I think I’m supposed to feel bad by the content of this article distributed by AFP.
US mortgage crisis creates ghost town
The streets are empty. Trash rustles down the road past rusted barbecues, abandoned furniture, sagging homes and gardens turned to weed.
This is Shaker Heights, a suburb of Cleveland and a town ravaged by the subprime mortgage crisis roiling the United States.
But somehow, after reading the article, I just don’t have that deep down, gut-wrenching feeling I think the author wanted me to have.
While the article starts off with examples of a town whose occupants have all but moved away or those who remain, but are on the verge of losing their homes, there are some details within that make this article and the entire mortgage “crisis” an issue with which I have little sympathy.
Am I heartless? Hardly. Unless I’m supposed to feel bad for companies who failed to conduct proper due diligence on those to whom they’re lending huge sums of money… or borrowers who over-extended themselves, didn’t take time to learn the terms of their loan or simply lied on their applications. In article after article, these seem to be the facts behind this supposed “crisis”. Even this article has examples of:
Borrowers not taking the time to understand their obligations…
After three rings of the bell, Sarah Evans, 60, opens the door with a mixture of curiosity and alarm.
She says she is one of the last people left on the street. And she is on the verge of losing this two-bedroom house in which she has lived for more than 30 years because she simply cannot afford her monthly payments.
It is a complicated story. She refinanced in 2003, but did not realize the document she signed included provisions to radically increase the interest rate.
She stopped making payments in 2006 and shows her unpaid bills totaling 24,000 dollars.
Banks too careless to bother checking on whether borrowers could repay their loans
For county treasurer Jim Rokakis, the greed of the banks is to blame for this man-made disaster.
“All you needed was a pulse to buy a house. Some loans were written with no money down, no proof of buyer’s incomes.
Borrowers not being truthful on their applications…
They did not even check what people were saying. Most of those folks were jobless,” he said in an interview.
Yeah, sorry. This sympathy train has departed the station.
“Shaker Heights was the perfect storm: poor folks, unemployed and a desire to get a piece of the American Dream.”
Apparently, the American Dream is now defined as borrowing more than you can afford to repay from lenders too greedy to check on your ability to repay… and then asking the federal government to bail out both sides using money from financially responsible taxpayers.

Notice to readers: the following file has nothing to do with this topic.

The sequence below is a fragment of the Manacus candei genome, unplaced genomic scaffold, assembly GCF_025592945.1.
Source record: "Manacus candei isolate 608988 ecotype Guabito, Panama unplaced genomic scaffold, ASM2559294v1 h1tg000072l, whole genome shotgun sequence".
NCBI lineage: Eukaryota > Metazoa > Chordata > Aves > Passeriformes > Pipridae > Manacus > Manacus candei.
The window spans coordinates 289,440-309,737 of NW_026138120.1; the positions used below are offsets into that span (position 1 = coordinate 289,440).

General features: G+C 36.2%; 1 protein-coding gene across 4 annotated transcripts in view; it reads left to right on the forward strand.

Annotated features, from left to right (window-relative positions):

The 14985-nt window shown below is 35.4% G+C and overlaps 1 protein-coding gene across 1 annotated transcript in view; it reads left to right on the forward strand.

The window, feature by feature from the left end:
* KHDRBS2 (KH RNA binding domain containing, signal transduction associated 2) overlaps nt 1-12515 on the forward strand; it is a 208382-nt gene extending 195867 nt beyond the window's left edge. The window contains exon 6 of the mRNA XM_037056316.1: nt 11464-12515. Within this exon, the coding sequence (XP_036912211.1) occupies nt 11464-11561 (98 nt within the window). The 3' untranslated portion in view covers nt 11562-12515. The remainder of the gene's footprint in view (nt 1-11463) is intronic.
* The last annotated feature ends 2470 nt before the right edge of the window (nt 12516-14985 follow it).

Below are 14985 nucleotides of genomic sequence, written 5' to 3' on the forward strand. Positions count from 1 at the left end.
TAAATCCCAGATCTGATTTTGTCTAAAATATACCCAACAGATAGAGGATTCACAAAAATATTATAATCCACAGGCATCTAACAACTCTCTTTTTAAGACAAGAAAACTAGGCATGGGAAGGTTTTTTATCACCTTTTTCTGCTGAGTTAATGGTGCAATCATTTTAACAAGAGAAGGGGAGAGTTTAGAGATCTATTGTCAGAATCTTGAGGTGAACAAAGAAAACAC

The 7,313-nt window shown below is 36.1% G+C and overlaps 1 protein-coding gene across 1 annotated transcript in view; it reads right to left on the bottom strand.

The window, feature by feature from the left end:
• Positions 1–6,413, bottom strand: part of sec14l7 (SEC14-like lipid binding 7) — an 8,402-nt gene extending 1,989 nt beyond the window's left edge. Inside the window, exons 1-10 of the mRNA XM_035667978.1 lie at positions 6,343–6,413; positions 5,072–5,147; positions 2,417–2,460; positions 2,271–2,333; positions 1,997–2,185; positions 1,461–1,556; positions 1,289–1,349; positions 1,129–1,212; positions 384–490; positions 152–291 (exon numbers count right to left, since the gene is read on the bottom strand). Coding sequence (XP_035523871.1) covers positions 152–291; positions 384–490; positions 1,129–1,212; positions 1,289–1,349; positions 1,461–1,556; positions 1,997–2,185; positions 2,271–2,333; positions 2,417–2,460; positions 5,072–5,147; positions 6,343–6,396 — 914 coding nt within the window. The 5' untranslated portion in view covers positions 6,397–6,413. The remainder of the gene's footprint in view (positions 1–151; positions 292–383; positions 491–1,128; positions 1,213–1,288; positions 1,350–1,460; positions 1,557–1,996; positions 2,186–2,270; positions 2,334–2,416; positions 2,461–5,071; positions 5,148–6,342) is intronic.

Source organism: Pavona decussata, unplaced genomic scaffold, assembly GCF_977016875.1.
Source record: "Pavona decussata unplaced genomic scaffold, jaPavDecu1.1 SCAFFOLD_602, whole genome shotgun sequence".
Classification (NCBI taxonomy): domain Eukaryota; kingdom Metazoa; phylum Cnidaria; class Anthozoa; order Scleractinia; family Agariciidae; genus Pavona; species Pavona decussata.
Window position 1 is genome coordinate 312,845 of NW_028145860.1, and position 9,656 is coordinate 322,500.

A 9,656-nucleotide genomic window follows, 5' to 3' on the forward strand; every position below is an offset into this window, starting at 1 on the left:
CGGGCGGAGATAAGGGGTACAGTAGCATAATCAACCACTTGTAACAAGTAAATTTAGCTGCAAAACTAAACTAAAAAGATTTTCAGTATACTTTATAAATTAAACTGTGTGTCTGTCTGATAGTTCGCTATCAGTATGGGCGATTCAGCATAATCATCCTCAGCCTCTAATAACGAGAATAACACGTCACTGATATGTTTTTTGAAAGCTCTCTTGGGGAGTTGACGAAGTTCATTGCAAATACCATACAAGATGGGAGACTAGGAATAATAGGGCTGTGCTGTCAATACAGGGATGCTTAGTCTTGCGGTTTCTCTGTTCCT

The era of irresponsibilty has now been fully ushered in.
And for good measure, let’s make sure we paint this story as one of racial inequality as well.
US blacks see ‘financial apartheid’ in subprime crisis
They had small means and big hopes of owning a house. But African-Americans snared in the US mortgage crisis have seen the American dream turn into a nightmare many call “financial apartheid.”
The storm triggered by risky “subprime” loans has left many in ruins, forced out of their modest homes and furious at falling victim to financial dealings that have taken a particular toll on minority families.
Of course, it’s not racist to suggest the evil lending companies targeted poor, uneducated blacks, but imagine the outrage if someone suggested those same “victims” were instead simply trying to live beyond their means and found greedy lenders willing to take irresponsible financial risks to lend to them…
And if the idiocy of this whole storyline hadn’t reached it climax yet… consider this close to the top:
For Cleveland Plain Dealer columnist Phillip Morris, the extent of the devastation is comparable to that wrought by Hurricane Katrina, which devastated New Orleans in 2005.
In the hardest-hit suburb of Cleveland, “nearly 24,000 people have lost their homes to Cleveland’s Katrina,” he told AFP.
Putting aside the obvious racial implications of this ridiculous comparison, let’s just take a look at the comparison. The only way this makes any sense is if homeowners could negotiate with a hurricane the terms of the hurricane’s strength and come to an agreement with the hurricane on the financial cost of landfall prior to purchase.
Otherwise it’s just a gratuitous attempt at leveraging the alleged racism arguments from the Hurricane Katrina event to support equally asinine racism arguments in this mortgage story.
And right on cue, here comes the immigrant angle:
WASHINGTON (Reuters) - As an economic slowdown and the subprime mortgage crisis deepen across the United States, Hispanic immigrants are increasingly in danger of losing their jobs and their homes.
Both legal and illegal immigrants joined Americans in buying homes they could barely afford when the market spiraled upward and many have been caught with mortgages higher than the value of their homes as prices have slumped in the past year.
So now I am supposed to feel sorry for folks who broke the law in coming here only to overextend themselves financially? I wonder if these ‘journalists’ write this crap with a straight face.
So whose fault is it this time?
Like many caught up in the crisis, the father of three said he had no idea his monthly payments would soar two years into the mortgage when he closed the adjustable-rate subprime deal.
“You have to sign a lot of things when you buy a house, so I didn’t read, I just signed. I think it was the anxiety, the happiness of buying my house,” he said. “I feel a bit betrayed.”
I rest my case. The high price of education.
Here’s a concept: “That’s why I developed this unique new program for managing your debt. It’s called, “Don’t Buy Stuff You Cannot Afford”.
Glenn hits the nail on the head: “Shouldn’t there be a price for being an idiot?”